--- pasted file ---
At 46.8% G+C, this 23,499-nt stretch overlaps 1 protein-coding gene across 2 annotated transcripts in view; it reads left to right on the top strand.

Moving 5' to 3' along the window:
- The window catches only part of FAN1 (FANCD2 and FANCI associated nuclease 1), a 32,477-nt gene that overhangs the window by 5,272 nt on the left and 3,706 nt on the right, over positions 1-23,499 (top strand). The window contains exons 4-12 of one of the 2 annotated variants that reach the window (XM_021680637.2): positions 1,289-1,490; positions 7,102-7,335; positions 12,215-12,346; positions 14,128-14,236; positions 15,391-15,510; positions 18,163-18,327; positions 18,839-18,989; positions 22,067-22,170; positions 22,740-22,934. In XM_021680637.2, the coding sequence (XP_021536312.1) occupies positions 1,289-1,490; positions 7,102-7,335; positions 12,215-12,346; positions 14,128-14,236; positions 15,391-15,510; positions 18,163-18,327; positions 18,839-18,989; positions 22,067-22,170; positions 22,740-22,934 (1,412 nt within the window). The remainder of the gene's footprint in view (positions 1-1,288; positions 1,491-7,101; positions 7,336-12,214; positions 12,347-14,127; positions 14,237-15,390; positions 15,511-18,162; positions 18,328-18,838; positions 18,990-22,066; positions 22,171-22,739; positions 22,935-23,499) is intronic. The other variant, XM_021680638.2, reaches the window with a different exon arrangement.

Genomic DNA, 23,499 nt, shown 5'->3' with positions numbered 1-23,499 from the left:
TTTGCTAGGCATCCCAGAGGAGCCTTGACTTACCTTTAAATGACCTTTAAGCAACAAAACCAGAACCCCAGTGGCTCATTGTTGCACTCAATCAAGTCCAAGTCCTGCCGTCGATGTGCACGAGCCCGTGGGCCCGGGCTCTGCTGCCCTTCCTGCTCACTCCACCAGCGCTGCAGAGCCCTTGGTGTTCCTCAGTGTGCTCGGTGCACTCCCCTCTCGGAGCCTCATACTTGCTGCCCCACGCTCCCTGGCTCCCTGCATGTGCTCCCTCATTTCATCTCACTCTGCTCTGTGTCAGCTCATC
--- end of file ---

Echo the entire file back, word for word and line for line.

At 46.8% G+C, this 23,499-nt stretch overlaps 1 protein-coding gene across 2 annotated transcripts in view; it reads left to right on the top strand.

Moving 5' to 3' along the window:
- The window catches only part of FAN1 (FANCD2 and FANCI associated nuclease 1), a 32,477-nt gene that overhangs the window by 5,272 nt on the left and 3,706 nt on the right, over positions 1-23,499 (top strand). The window contains exons 4-12 of one of the 2 annotated variants that reach the window (XM_021680637.2): positions 1,289-1,490; positions 7,102-7,335; positions 12,215-12,346; positions 14,128-14,236; positions 15,391-15,510; positions 18,163-18,327; positions 18,839-18,989; positions 22,067-22,170; positions 22,740-22,934. In XM_021680637.2, the coding sequence (XP_021536312.1) occupies positions 1,289-1,490; positions 7,102-7,335; positions 12,215-12,346; positions 14,128-14,236; positions 15,391-15,510; positions 18,163-18,327; positions 18,839-18,989; positions 22,067-22,170; positions 22,740-22,934 (1,412 nt within the window). The remainder of the gene's footprint in view (positions 1-1,288; positions 1,491-7,101; positions 7,336-12,214; positions 12,347-14,127; positions 14,237-15,390; positions 15,511-18,162; positions 18,328-18,838; positions 18,990-22,066; positions 22,171-22,739; positions 22,935-23,499) is intronic. The other variant, XM_021680638.2, reaches the window with a different exon arrangement.

Genomic DNA, 23,499 nt, shown 5'->3' with positions numbered 1-23,499 from the left:
TTTGCTAGGCATCCCAGAGGAGCCTTGACTTACCTTTAAATGACCTTTAAGCAACAAAACCAGAACCCCAGTGGCTCATTGTTGCACTCAATCAAGTCCAAGTCCTGCCGTCGATGTGCACGAGCCCGTGGGCCCGGGCTCTGCTGCCCTTCCTGCTCACTCCACCAGCGCTGCAGAGCCCTTGGTGTTCCTCAGTGTGCTCGGTGCACTCCCCTCTCGGAGCCTCATACTTGCTGCCCCACGCTCCCTGGCTCCCTGCATGTGCTCCCTCATTTCATCTCACTCTGCTCTGTGTCAGCTCATC